“And why are we going to Vermont in May, Mom?  I don’t get it.  Why are we going to Vermont, at all???”

“You’ll see, Anna.”

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BrisketMy friend Bobby is a really good cook. OK I know, we all have friends who are really good cooks but my friend is also really, really, REALLY brave. He doesn’t just cook for family and friends the way a lot of good cooks are happy to do, just leaving it at that. No Bobby cooks for famous food critics. Who does that? That’s like inviting Joan Didion or Richard Price to come read my stories. I’d be physically ill.

But Bobby invites Merrill Shindler, editor of the Zagat Los Angeles Survey, host of KABC’s radio show, Feed Your Face, author of several cookbooks including “American Dishes” and thousands upon thousands of restaurant reviews, and his wife over with a few other couples quite regularly. They are neighbors and as friendly neighbors they are prone to eating together. Yikes!!

Bob and his brother Peter Kaminsky, the noted food writer, are east coast guys who grew up loving to eat. Their grandparents owned and lived above a candy store in New Jersey. Bobby remembers his grandmother cooking brisket on the stove upstairs and running up and down to and from the store to brown it, with the candy store smelling like roasting meat and onions! After Peter graduated from Princeton, he used his degree to get a cabbie’s license so the brothers could drive all over Brooklyn searching for ethnic dives to eat in.

When Bobby graduated college he moved to Boston and worked at Joe’s Blues Bar as a bartender / bouncer / fill in guitar player. He’d often invite some of the out of town bands back to his place for home cooked meals. Calling food a “social lubricant” he’d get to hone his guitar skills with some of the best blues guys around while feeding them pasta with home cooked red sauce or his grandma’s brisket.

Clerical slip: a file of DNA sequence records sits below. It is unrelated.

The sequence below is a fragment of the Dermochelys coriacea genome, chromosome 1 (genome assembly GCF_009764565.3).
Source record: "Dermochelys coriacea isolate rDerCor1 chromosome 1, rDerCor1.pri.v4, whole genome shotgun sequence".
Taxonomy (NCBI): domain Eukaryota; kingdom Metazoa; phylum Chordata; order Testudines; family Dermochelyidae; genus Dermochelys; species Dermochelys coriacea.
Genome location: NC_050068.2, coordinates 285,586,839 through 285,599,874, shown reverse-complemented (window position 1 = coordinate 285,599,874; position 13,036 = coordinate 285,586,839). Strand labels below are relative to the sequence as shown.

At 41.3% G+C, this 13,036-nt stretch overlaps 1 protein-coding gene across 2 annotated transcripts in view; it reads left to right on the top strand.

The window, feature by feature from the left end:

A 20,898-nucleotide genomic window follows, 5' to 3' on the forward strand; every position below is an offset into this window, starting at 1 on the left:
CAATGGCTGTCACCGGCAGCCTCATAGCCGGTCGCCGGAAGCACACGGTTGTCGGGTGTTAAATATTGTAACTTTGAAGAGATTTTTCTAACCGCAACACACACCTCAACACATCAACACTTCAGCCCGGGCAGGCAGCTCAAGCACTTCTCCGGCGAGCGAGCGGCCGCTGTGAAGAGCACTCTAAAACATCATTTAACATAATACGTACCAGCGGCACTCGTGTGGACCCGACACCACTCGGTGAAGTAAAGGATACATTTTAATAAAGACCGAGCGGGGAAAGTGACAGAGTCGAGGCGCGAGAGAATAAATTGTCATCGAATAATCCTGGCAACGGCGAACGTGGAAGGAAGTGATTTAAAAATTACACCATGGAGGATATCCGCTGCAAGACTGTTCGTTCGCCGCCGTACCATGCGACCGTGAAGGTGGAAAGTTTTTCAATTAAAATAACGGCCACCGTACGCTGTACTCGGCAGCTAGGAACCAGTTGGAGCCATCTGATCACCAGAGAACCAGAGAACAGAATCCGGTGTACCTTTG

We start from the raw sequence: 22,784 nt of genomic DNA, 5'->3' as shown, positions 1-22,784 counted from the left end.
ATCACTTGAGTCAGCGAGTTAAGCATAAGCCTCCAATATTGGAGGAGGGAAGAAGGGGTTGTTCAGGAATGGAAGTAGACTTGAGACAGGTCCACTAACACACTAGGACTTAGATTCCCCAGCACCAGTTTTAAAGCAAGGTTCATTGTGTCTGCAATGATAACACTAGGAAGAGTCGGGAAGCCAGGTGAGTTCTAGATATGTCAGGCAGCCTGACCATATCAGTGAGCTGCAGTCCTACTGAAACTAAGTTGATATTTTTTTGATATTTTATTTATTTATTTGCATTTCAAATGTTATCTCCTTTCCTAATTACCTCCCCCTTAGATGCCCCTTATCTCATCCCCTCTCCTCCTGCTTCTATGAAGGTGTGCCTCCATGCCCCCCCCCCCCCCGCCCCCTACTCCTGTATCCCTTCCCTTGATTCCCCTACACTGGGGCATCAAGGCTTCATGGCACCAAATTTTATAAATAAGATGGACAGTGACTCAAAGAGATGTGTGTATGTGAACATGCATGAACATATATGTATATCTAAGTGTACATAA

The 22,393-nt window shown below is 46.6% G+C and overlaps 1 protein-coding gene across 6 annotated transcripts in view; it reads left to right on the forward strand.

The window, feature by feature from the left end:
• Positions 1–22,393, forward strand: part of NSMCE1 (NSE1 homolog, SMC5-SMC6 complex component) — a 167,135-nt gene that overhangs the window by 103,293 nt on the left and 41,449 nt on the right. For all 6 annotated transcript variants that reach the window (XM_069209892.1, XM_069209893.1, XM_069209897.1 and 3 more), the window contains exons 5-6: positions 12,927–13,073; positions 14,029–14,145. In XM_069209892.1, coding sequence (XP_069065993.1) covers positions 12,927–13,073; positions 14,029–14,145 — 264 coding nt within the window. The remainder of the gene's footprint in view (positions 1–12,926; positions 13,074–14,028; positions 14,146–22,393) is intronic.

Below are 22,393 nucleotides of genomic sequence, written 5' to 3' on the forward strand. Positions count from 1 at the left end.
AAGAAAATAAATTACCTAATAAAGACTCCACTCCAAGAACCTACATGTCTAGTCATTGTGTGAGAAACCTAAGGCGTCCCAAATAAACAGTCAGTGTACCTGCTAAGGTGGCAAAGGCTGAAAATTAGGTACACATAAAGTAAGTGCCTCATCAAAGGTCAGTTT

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kitchenmysteries.jpg“Two eggs – any style”.  If you see that as an option on the menu and your breakfast companion is French culinary chemist superstar and founder of Molecular Gastronomy Dr. Hervé This (pronounced “Teess”) – I’ve got one word for you and it’s “Run!!!” – unless you aren’t doing much for the next three years.  This This sees egg like a bull sees red.

Hervé This is the reason I flew to San Francisco from Los Angeles this past week — to sit at the feet of the master in this sold-out event.  Other spectators ranged from Los Angeles Top Chefs Walter Manske (Bastide) and David Myers (Sona/Comme Ca) to Bravo Top Chef 2nd Season foam finalist with the meringue-peaked hair Marcel Vigneron.

Hervé was in town hawking his recently published English edition of "Kitchen Mysteries – Revealing the Science of Cooking" - and he was also there to change the way the world cooks.